- Against the Greek Logicians
Wael Hallaq's most readable translation of Ibn Taimiyya's famous work is complemented by a masterful introduction and intelligent, relevant footnotes. In addition, he has taken care to help the reader in many ways, adding, for example, a list of the emendations he has made to the Arabic text as well as a table that details the correspondence between the paragraphs of his translation and the pages and lines within the more standard Arabic texts.
The editor-translator's introduction sets forth Ibn Taimiyya's teaching in a clear and well-argued manner, something that is necessary given the repetitiveness and confusing arguments that characterize the original. Though Hallaq tends to reveal himself to be something of a partisan of Ibn Taimiyya's doctrines and thus to overstate the case for his author, this is a minor flaw. The strength of the Introduction is such that the student of logic or philosophy is compelled to indicate the problems in Hallaq's presentation, that is, to identify the reasons for not being persuaded by his exposition. [End Page 273] To do so, however, is merely a means of carrying the argument a step further and thus a compliment of sorts to Hallaq.
As I see it, there are five areas where one might take issue with the editor-translator's presentation of Ibn Taimiyya's teaching. First, because he follows his author too closely, Hallaq relies too much on Avicenna and on Avicenna's commentators to present the position of the philosophers. He seems to ignore that the teaching of Avicenna—he whom Averroes would identify only as "that man"-—is problematic even for the philosophers. Second, Hallaq relies too much on secondary literature in order to present the history of philosophy. He would have been far better advised to trace the history of philosophy for himself, especially the history of medieval Islamic philosophy. By relying on others, especially those whose interpretations are open to major objections, he weakens his own presentation. This tendency becomes especially evident in what I take as a third point of criticism, namely, Hallaq's too ready conflation of the history of philosophy and consequent willingness to blame ancient and medieval philosophers for the folly of modern philosophers (see xxx, n. 98 and xviii:17-18). Worse, Hallaq eventually becomes so carried away with the desire to refute the ancient and medieval philosophers that he no longer cares about the evil consequences of modern philosophy (see xviii:8-xlix:20, esp. xlviii:8-29). Indeed, and this is the fourth criticism, so intent is Hallaq on confirming that Ibn Taimiyya has refuted the philosophers that he is content to call anyone a philosopher, even al-Suhrawardī, al-Baghdādī, al-Tūsī, and, wonder of wonders, Fakhr al-Dīn al-Rāzī (see xliv:4). Though he has good guidance for this from Ibn Taimiyya, one would hope for more objectivity from the critical scholar than from the engaged defender of the faith. Finally, Hallaq actually introduces Ibn Taimiyya's wider teaching rather than the argument of this book, thereby neglecting the primary function of an introduction to a book. Thus, of 91 notes in the Introduction that refer to Ibn Taimiyya's works, only slightly more than half (52) cite this work. The other 39 are to Ibn Taimiyya's other writings. Moreover, many of the 52 notes to this work also refer to other writings by Ibn Taimiyya.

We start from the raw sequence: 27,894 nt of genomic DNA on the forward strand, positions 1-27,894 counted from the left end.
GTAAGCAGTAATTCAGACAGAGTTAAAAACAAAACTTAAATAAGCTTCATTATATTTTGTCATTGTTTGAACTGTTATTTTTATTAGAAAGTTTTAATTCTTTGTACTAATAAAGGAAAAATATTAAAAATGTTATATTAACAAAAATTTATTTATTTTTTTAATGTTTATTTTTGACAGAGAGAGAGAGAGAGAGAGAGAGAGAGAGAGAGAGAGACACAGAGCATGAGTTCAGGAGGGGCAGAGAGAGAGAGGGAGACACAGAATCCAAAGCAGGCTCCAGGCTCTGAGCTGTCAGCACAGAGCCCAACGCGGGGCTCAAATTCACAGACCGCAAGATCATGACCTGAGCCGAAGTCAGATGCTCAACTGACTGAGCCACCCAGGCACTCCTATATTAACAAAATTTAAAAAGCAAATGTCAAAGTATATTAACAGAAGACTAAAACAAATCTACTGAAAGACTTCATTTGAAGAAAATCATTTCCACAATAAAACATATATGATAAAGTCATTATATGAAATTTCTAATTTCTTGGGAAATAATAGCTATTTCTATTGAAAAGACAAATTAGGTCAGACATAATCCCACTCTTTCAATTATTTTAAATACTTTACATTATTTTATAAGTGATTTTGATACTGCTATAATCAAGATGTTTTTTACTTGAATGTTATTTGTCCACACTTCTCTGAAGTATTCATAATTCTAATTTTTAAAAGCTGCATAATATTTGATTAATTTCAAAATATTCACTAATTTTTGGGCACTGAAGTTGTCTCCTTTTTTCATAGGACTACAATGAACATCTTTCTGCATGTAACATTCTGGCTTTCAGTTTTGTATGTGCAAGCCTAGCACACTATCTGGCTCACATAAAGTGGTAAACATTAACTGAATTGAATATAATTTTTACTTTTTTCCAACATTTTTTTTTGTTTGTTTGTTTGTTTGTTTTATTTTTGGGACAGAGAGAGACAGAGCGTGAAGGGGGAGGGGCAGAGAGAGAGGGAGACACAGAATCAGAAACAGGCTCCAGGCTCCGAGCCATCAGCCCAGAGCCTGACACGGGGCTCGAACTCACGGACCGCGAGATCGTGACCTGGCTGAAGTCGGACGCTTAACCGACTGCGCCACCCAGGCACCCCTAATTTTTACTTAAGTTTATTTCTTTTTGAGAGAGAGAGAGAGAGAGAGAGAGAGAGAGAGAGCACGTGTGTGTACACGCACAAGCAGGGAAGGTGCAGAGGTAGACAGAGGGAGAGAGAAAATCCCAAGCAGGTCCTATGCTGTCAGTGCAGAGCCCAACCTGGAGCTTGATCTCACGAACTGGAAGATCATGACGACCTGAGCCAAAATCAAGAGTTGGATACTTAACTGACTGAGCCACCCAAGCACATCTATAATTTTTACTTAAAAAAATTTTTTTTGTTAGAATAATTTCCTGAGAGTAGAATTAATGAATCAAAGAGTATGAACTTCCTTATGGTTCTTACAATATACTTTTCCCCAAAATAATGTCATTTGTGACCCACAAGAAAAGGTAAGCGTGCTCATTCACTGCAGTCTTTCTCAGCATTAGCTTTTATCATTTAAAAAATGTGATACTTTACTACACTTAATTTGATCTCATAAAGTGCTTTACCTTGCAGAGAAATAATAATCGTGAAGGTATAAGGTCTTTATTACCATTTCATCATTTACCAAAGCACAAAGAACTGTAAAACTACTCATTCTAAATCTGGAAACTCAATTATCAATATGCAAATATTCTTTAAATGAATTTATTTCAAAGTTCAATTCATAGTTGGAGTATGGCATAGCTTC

Thankful as we must be to Hallaq for this translation, it is most unfortunate that he chose not to be consistent in his translation of Arabic terms. Apparently, he thought he could make more sense of Ibn Taimiyya's argument by translating terms in accordance with what he took to be the sense of what Ibn Taimiyya wished to say rather than in accordance with what he actually says. Consequently, tasdīq (a term I would translate as "assent") is rendered as "judgment"; but so is hukm (see ¶¶ 5 and...